A victory in Pennsylvania wouldn't allow Clinton to catch Obama in the number of pledged delegates, nor would it give Obama the delegates needed to win the nomination. Most pledged delegates are awarded proportionally based on the margin of victory in congressional districts, which vary in the total number of delegates allocated to them. Because of that, Obama or Clinton could win the popular vote yet not reach the delegates they need. But winning such a big state — one considered a key battleground in the fall — would strengthen the argument each is making to super delegates.
"You've got to get momentum for whatever is going to come afterward," Madonna says.
Clinton needs a Pennsylvania victory to make her case to the party that she could win big swing states in the general election. Obama, who is favored to win the Wyoming caucuses Saturday and the Mississippi primary Tuesday, will argue that he has won more nominating contests (27 out of 42 so far), more total votes (about 13 million to Clinton's 12.4 million, not including Florida and Michigan where primaries did not award delegates), and more pledged delegates.
"The super delegates will consolidate around that person who has the most delegates. We think that will be us," Obama said Wednesday as he flew to Chicago.
Both campaigns are organizing their ground game in Pennsylvania: The Obama campaign says it trained 1,900 volunteers last weekend and the Clinton campaign says it has signed up 1,500. Clinton will open eight offices in the state by week's end; Obama has five.
The issues in Pennsylvania aren't likely to be much different than those in next-door Ohio: the economy, the Iraq war and health care. Pennsylvania's unemployment rate is relatively low, but like Ohio it has lost manufacturing jobs.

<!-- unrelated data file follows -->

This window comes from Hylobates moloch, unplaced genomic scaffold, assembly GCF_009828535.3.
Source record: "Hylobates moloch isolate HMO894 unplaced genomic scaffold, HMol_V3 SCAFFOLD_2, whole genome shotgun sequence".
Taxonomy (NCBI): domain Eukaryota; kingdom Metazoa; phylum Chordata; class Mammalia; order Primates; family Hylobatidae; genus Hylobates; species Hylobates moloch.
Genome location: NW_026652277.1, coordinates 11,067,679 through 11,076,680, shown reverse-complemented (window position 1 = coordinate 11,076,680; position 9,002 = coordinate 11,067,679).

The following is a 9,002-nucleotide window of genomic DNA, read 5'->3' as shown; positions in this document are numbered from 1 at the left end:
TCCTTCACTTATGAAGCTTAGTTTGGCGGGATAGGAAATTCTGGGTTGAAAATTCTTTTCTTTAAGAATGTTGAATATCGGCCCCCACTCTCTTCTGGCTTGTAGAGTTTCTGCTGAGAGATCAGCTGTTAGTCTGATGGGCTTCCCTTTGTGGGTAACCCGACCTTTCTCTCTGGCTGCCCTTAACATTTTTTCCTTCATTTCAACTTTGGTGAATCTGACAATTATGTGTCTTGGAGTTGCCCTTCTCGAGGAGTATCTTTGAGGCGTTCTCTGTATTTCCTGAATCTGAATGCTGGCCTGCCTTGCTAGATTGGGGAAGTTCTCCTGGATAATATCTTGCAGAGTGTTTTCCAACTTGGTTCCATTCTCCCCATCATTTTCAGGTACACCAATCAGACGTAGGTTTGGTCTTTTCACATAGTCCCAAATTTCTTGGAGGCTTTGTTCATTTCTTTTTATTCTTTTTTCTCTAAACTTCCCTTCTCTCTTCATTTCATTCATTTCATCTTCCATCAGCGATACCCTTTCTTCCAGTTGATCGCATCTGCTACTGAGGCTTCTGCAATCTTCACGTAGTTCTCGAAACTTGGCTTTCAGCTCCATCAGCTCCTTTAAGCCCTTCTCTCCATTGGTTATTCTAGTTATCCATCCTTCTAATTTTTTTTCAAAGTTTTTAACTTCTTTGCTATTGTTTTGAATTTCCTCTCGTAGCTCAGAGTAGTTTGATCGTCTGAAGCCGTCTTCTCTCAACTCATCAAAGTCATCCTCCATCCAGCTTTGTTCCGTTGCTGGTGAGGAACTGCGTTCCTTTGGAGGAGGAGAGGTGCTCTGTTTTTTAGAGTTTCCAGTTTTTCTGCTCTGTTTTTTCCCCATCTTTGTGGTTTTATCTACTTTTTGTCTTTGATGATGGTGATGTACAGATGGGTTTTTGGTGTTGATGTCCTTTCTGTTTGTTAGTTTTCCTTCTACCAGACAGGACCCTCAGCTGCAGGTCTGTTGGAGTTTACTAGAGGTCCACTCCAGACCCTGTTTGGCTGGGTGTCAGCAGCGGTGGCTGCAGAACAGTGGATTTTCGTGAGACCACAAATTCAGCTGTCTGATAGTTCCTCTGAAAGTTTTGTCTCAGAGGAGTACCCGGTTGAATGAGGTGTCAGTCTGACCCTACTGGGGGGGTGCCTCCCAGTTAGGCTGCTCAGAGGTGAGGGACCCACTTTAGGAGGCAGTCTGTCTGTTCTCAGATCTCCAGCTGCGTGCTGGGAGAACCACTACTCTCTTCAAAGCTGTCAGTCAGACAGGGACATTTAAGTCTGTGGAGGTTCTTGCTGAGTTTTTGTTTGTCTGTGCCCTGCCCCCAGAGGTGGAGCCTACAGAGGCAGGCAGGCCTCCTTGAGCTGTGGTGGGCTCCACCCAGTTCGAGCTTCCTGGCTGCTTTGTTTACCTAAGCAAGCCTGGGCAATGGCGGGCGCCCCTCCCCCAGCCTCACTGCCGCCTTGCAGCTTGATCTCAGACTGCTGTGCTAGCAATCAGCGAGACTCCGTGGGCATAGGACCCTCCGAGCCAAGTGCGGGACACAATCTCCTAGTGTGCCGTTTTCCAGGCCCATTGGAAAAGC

"The issues that are in the forefront are in the forefront for a reason," says Bar Johnston, an Obama volunteer organizer from Center Valley, in eastern Pennsylvania. "It's really bread and butter issues."
Rep. Chaka Fattah, a congressman from Philadelphia and Obama super delegate, says opposition to the war in Iraq will be a key distinction for voters choosing between Obama, who opposed the war as an Illinois state senator, and Clinton, who voted to authorize the war as a senator from New York. He says opposition to the war is "one constant in Pennsylvania."
Madonna says the economy, as it has elsewhere in the country, has eclipsed Iraq in voters' minds.
"It'll be about the economy, health care and environmentally friendly energy. You cannot talk about the environment in Pennsylvania without talking about job creation," he says. "If you link it to that, it's pretty popular."
How did we get here?
Pennsylvania initially didn't figure to play much of a role in determining the Democratic nominee.
The primary calendar, which was moved up and squeezed together more than ever before, was designed to pick a nominee in a hurry. But two history-making candidates, both with lots of money and appealing to different demographics, sent that plan awry.
Obama's ability to galvanize crowds, attract new voters and get them to turn out, helped him win caucus states 11-2. Clinton's sway with state political establishments helped her win big states such as New Jersey, Ohio and California.